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The Biden administration is accelerating its transition to a “more resilient” national security space posture and will strengthen its ability to detect and attribute hostile acts in space as part of the White House’s new framework for U.S. space policy priorities.
The White House on Wednesday released its “Space Priorities Framework,” which outlined the Biden administration’s plans to bolster the health and vitality of U.S. space sectors – including civil, commercial and national security – for “the benefit” of the American people as well as to “lead the international community.”
The White House said in its framework that space “underpins our national security and ability to respond decisively to crises around the world.” The White House said that information collected from space informs national decision makers about “evolving threats to U.S., allied and partner interests.”
“Space capabilities enable the U.S. military to protect and defend the U.S. homeland and to advance the national and collective security interests of the United States and its allies and partners,” the White House said.
The framework notes that the “intensifying strategic competition” around the globe “presents a serious threat to U.S. national security interests, including in space.”
“The military doctrines of competitor nations identify space as critical to modern warfare and view the use of counter space capabilities as a means both to reduce U.S. military effectiveness and to win future wars,” the White House warned but said that “confrontation or conflict, however, is not inevitable.”
“To deter aggression against U.S., allied and partner interests in a manner that contributes to strategic stability, the United States will accelerate its transition to a more resilient national security space posture and strengthen its ability to detect and attribute hostile acts in space,” the White House said, adding that the U.S. will also “take steps to protect its military forces from space-enabled threats.”
The White House said the U.S. will also leverage new commercial space capabilities and services to meet national security requirements and will deepen the integration of U.S. national security space capabilities and activities with those of U.S. allies and partners.
The White House added that the U.S. will “engage diplomatically” with strategic competitors in order to “enhance stability in outer space.”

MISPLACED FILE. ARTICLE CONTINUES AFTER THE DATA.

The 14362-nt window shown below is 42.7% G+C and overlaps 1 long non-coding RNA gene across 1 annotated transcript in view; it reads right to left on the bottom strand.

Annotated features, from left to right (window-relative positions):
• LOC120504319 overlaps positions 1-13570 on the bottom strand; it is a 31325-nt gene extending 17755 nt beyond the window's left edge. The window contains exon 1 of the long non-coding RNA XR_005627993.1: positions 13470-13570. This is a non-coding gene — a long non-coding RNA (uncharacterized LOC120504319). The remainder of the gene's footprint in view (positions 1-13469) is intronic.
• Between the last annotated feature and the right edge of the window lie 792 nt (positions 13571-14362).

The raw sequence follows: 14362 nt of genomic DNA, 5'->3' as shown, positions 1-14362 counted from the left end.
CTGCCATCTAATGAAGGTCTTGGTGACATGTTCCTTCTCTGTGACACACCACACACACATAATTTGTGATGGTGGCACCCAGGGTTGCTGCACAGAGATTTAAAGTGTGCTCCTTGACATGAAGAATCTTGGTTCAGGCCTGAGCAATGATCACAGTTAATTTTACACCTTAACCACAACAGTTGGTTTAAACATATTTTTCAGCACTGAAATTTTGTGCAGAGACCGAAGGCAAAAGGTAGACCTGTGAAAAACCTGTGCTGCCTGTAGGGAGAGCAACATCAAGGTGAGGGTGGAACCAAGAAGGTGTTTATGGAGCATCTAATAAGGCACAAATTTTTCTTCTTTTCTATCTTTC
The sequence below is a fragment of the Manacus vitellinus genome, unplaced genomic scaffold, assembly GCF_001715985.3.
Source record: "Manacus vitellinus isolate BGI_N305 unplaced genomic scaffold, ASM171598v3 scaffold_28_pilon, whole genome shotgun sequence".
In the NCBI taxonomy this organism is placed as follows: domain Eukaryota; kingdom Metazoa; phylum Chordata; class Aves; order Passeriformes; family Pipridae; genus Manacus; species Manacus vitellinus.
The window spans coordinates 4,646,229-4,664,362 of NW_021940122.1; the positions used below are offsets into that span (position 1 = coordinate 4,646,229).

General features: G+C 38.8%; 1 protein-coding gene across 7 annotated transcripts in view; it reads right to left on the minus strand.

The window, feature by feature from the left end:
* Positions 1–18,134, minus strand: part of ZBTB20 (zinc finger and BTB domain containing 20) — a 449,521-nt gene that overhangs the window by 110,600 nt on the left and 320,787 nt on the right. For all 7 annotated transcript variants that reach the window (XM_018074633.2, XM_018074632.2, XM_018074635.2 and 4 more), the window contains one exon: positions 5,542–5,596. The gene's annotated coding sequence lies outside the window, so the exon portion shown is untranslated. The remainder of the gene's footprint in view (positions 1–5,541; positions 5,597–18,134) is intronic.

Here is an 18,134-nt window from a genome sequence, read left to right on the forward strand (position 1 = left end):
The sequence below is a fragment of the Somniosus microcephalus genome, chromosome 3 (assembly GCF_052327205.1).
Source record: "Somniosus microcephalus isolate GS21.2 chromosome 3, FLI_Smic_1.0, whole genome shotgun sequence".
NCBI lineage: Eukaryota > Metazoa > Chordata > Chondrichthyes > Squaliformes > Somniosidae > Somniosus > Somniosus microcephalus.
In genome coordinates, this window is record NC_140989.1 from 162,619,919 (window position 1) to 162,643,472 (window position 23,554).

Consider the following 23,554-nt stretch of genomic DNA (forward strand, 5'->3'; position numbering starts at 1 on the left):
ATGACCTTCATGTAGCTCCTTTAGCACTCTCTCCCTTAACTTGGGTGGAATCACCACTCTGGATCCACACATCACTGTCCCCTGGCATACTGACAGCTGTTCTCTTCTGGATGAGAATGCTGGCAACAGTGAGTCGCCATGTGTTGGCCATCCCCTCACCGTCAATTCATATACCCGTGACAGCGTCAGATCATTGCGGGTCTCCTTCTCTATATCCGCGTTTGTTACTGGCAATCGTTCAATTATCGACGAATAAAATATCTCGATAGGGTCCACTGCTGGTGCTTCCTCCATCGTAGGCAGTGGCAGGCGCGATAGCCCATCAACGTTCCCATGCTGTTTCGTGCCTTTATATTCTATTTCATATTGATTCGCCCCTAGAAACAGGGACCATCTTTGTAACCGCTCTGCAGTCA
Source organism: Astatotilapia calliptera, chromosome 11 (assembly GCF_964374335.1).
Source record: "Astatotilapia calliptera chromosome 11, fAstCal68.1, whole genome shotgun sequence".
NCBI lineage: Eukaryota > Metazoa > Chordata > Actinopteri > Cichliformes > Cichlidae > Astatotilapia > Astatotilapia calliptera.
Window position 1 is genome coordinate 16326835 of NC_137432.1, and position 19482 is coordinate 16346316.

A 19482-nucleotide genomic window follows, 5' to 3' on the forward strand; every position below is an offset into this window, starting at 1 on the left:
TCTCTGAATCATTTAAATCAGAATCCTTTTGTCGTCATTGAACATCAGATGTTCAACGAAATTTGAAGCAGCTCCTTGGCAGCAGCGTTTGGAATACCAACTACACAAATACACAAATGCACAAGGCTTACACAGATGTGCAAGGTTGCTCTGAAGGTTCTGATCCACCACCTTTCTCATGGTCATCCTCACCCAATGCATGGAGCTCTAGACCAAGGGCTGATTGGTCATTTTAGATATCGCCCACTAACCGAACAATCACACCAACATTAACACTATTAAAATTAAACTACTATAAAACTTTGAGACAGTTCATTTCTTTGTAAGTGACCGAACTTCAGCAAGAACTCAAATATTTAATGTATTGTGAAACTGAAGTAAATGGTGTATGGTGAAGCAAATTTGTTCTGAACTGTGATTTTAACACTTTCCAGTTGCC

The White House’s space framework did not specifically mention countries that could pose potential hostile activities to U.S. space activities. However, officials have previously warned of activities of China, Russia, North Korea and Iran.
Officials said that the U.S. national security space operations will “continue to comply with applicable international law and demonstrate leadership in both the responsible use of space and stewardship of the space environment.”
Meanwhile, broadly speaking, the White House said space activities “benefit humanity.”
“The United States will harness the use of space to tackle the most pressing challenges at home and abroad, while leading the international community in preserving the benefits of space for current and future generations,” the White House said.
The Biden administration has prioritized military space activities — with President Biden’s fiscal year 2022 budget proposal having asked Congress for $17.4 billion for the U.S. Space Force — a $2 billion increase in funding from the previous budget year.
The Space Force was created under the Trump administration, becoming the sixth branch of the U.S. military in 2019. Congress enacted the Space Force in December 2019, which aims to protect U.S. special interests in space capabilities.
The branch’s responsibilities include “developing military space professionals, acquiring military space systems, maturing the military doctrine for space power, and organizing space forces to present to our Combatant Commands.
Former President Trump first called for the creation of the Space Force in May 2018. He signed an order in December 2019 to establish the branch.
In January, Fox News first reported that then-Director of National Intelligence John Ratcliffe had designated the Space Force the 18th member of the intelligence community in a move to “break down barriers” to information sharing and to help inform the community’s analysis of threats in space.
Ratcliffe announced the designation of the U.S. Space Force Intelligence, Surveillance and Reconnaissance Enterprise, which is the intelligence component of the Space Force.